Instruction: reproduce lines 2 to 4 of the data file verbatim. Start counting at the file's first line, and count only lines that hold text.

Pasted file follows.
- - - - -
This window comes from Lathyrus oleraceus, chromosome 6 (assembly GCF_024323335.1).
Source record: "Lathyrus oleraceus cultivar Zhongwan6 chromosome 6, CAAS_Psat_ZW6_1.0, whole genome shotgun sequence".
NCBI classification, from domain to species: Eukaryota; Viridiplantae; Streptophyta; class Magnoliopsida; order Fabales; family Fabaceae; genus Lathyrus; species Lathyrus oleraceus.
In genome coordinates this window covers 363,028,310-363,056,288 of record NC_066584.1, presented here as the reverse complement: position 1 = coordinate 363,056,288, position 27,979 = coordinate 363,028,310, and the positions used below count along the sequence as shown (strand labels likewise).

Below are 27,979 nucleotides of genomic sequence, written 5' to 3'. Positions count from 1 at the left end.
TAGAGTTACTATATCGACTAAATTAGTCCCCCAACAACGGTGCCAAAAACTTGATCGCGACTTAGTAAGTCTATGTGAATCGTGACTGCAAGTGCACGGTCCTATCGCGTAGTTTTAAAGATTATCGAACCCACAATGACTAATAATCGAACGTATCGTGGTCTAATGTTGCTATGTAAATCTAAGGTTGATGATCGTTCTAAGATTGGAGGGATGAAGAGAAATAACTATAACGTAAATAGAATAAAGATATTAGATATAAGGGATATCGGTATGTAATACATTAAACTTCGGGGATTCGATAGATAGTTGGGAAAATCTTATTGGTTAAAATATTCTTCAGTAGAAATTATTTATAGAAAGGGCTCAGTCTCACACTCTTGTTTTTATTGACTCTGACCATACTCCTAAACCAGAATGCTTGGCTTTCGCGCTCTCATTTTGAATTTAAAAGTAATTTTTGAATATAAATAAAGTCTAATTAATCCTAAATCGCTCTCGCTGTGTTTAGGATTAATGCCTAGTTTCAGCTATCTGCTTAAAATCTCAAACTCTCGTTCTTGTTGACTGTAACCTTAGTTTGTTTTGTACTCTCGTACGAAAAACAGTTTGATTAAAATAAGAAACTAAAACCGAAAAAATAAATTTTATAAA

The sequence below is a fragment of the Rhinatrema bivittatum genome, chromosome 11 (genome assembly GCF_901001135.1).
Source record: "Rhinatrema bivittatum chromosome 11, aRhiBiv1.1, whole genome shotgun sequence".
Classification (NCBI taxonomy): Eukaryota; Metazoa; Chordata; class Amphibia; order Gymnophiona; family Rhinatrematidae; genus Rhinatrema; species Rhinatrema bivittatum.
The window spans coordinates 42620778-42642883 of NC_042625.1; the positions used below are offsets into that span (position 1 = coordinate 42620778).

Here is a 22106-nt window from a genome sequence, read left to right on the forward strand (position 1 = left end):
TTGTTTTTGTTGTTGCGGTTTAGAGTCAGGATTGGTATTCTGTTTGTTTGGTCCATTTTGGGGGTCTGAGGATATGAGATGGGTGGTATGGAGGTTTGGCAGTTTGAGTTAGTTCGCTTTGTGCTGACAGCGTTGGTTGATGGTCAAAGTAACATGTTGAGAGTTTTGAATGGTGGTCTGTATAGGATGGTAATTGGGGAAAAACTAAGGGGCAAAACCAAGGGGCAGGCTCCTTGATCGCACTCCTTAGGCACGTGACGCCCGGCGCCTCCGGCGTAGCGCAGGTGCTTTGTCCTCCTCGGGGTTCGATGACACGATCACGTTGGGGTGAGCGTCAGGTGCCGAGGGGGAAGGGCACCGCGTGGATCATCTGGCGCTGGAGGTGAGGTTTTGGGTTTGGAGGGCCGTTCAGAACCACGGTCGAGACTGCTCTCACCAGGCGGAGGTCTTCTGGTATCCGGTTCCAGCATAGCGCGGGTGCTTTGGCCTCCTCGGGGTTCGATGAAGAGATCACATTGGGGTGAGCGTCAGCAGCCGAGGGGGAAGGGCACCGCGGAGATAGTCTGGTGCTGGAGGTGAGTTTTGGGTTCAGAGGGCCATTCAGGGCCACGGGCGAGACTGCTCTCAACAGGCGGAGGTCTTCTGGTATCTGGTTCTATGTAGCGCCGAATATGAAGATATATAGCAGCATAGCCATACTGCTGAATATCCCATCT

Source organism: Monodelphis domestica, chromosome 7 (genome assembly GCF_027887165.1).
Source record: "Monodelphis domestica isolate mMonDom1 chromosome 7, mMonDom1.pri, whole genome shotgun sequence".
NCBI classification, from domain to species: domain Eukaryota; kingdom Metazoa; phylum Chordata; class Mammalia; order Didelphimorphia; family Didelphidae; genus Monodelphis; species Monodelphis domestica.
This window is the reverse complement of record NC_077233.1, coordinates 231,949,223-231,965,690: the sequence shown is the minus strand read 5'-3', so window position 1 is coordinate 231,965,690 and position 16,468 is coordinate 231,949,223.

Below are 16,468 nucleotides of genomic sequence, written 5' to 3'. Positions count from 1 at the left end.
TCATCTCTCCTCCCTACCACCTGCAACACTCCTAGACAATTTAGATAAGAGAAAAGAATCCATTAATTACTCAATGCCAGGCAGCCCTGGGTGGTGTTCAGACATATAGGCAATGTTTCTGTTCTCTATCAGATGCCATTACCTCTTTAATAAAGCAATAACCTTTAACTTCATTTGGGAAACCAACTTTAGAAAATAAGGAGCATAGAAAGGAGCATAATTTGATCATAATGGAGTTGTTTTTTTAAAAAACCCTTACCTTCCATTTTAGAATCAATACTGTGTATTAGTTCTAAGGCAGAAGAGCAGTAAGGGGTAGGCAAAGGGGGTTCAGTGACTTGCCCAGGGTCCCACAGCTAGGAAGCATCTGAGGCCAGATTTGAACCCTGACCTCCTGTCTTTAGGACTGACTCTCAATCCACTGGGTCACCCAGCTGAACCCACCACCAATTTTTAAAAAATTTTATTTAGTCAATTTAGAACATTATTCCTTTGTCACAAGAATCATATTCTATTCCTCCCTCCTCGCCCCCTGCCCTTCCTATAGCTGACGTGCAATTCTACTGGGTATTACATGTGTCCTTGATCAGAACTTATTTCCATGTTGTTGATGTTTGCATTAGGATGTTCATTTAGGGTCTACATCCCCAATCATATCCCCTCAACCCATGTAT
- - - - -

Source record: "Lathyrus oleraceus cultivar Zhongwan6 chromosome 6, CAAS_Psat_ZW6_1.0, whole genome shotgun sequence".
NCBI classification, from domain to species: Eukaryota; Viridiplantae; Streptophyta; class Magnoliopsida; order Fabales; family Fabaceae; genus Lathyrus; species Lathyrus oleraceus.
In genome coordinates this window covers 363,028,310-363,056,288 of record NC_066584.1, presented here as the reverse complement: position 1 = coordinate 363,056,288, position 27,979 = coordinate 363,028,310, and the positions used below count along the sequence as shown (strand labels likewise).